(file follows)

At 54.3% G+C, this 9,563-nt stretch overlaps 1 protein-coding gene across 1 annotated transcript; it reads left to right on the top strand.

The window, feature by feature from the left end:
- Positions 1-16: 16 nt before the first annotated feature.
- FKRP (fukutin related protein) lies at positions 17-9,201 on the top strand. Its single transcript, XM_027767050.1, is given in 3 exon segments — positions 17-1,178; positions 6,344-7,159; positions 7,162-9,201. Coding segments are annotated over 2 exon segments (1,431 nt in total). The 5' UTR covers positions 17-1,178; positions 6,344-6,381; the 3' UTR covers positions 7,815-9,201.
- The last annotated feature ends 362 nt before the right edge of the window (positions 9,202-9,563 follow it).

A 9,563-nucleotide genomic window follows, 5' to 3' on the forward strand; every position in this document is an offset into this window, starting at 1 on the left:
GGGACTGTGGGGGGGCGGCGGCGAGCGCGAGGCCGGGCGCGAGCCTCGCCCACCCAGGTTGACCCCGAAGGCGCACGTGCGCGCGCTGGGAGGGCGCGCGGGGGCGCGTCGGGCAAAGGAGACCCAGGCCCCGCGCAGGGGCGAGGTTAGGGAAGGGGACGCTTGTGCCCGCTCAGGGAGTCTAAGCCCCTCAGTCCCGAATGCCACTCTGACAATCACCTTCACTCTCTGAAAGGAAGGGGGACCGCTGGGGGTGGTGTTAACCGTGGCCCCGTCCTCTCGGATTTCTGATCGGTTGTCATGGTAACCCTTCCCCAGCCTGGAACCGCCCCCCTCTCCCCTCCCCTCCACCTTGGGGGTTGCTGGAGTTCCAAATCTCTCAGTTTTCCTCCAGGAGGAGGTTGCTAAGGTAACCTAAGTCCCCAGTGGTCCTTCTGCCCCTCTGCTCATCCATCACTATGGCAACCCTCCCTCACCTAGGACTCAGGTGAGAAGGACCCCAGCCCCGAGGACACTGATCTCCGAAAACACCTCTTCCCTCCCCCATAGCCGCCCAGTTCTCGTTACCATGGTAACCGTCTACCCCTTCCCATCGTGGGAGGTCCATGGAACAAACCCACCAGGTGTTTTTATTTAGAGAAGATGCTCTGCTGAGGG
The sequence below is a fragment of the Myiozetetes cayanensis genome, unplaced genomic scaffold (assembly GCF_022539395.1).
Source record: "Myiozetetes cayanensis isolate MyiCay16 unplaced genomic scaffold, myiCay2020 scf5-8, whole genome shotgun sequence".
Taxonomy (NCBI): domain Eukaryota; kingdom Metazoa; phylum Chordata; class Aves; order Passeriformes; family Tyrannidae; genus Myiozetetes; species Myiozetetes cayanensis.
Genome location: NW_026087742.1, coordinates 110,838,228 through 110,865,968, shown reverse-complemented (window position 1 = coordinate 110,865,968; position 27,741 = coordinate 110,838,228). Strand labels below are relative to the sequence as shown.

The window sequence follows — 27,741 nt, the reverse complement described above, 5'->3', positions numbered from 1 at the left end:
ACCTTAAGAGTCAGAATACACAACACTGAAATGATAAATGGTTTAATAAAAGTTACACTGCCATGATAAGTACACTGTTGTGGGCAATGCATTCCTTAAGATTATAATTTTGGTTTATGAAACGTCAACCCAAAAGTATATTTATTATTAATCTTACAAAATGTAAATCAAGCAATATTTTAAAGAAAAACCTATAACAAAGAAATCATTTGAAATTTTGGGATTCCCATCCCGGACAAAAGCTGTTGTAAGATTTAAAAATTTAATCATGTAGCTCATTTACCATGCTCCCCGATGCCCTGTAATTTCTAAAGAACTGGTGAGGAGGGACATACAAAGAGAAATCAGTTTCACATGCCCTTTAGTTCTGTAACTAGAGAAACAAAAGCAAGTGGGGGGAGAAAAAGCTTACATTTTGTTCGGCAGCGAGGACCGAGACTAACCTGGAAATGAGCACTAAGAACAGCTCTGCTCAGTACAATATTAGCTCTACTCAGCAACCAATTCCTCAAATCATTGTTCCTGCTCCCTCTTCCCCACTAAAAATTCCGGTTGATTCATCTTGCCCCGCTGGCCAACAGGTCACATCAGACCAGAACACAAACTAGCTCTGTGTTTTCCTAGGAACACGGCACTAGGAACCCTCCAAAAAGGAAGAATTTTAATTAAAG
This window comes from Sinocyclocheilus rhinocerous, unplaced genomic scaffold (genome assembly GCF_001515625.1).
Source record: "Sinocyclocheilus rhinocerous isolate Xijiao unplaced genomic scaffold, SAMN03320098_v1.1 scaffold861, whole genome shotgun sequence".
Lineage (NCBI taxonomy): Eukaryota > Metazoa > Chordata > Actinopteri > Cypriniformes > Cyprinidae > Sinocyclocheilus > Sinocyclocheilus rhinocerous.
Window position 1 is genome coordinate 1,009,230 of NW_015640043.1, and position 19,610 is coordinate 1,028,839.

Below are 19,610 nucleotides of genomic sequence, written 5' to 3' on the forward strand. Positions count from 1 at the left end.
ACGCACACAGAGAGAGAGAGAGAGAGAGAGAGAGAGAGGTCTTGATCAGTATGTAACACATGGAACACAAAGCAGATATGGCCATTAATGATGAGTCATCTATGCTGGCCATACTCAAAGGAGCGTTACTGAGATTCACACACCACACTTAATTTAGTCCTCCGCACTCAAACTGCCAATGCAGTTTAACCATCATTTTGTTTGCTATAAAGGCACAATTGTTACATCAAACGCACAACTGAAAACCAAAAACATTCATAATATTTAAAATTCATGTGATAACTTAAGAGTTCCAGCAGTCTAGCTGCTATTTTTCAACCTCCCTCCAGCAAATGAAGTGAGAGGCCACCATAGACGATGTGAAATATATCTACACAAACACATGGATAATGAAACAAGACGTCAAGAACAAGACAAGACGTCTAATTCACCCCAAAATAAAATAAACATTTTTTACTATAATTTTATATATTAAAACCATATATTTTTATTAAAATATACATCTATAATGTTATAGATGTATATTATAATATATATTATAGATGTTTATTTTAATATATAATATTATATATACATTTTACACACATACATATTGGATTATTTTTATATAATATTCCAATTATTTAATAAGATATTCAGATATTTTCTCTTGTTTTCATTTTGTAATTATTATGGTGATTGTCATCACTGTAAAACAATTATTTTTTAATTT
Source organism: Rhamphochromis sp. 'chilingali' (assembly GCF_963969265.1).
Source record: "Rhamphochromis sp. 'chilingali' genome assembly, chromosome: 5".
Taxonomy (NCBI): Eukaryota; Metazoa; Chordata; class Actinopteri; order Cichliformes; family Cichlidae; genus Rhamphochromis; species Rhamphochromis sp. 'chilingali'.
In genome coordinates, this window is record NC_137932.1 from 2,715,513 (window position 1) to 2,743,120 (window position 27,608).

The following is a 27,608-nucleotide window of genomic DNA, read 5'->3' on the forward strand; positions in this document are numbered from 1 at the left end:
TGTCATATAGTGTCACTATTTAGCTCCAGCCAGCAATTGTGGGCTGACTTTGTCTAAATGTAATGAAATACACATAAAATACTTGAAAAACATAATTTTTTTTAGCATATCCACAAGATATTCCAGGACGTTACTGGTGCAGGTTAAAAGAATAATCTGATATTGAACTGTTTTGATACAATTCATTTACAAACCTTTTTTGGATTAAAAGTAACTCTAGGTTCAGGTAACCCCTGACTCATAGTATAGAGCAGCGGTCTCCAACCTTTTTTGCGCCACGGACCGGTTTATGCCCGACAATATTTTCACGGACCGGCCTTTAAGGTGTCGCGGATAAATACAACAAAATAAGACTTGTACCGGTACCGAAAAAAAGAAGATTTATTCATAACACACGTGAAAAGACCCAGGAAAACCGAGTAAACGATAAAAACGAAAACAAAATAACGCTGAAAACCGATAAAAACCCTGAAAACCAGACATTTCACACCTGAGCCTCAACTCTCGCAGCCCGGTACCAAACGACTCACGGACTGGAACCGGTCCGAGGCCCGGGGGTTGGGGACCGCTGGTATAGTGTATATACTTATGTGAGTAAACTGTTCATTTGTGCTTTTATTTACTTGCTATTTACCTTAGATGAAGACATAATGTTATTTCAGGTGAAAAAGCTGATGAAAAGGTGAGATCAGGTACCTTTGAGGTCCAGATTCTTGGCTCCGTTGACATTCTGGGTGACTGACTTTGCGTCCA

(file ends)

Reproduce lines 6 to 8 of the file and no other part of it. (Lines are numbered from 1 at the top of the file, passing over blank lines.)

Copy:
A 9,563-nucleotide genomic window follows, 5' to 3' on the forward strand; every position in this document is an offset into this window, starting at 1 on the left:
GGGACTGTGGGGGGGCGGCGGCGAGCGCGAGGCCGGGCGCGAGCCTCGCCCACCCAGGTTGACCCCGAAGGCGCACGTGCGCGCGCTGGGAGGGCGCGCGGGGGCGCGTCGGGCAAAGGAGACCCAGGCCCCGCGCAGGGGCGAGGTTAGGGAAGGGGACGCTTGTGCCCGCTCAGGGAGTCTAAGCCCCTCAGTCCCGAATGCCACTCTGACAATCACCTTCACTCTCTGAAAGGAAGGGGGACCGCTGGGGGTGGTGTTAACCGTGGCCCCGTCCTCTCGGATTTCTGATCGGTTGTCATGGTAACCCTTCCCCAGCCTGGAACCGCCCCCCTCTCCCCTCCCCTCCACCTTGGGGGTTGCTGGAGTTCCAAATCTCTCAGTTTTCCTCCAGGAGGAGGTTGCTAAGGTAACCTAAGTCCCCAGTGGTCCTTCTGCCCCTCTGCTCATCCATCACTATGGCAACCCTCCCTCACCTAGGACTCAGGTGAGAAGGACCCCAGCCCCGAGGACACTGATCTCCGAAAACACCTCTTCCCTCCCCCATAGCCGCCCAGTTCTCGTTACCATGGTAACCGTCTACCCCTTCCCATCGTGGGAGGTCCATGGAACAAACCCACCAGGTGTTTTTATTTAGAGAAGATGCTCTGCTGAGGG
The sequence below is a fragment of the Myiozetetes cayanensis genome, unplaced genomic scaffold (assembly GCF_022539395.1).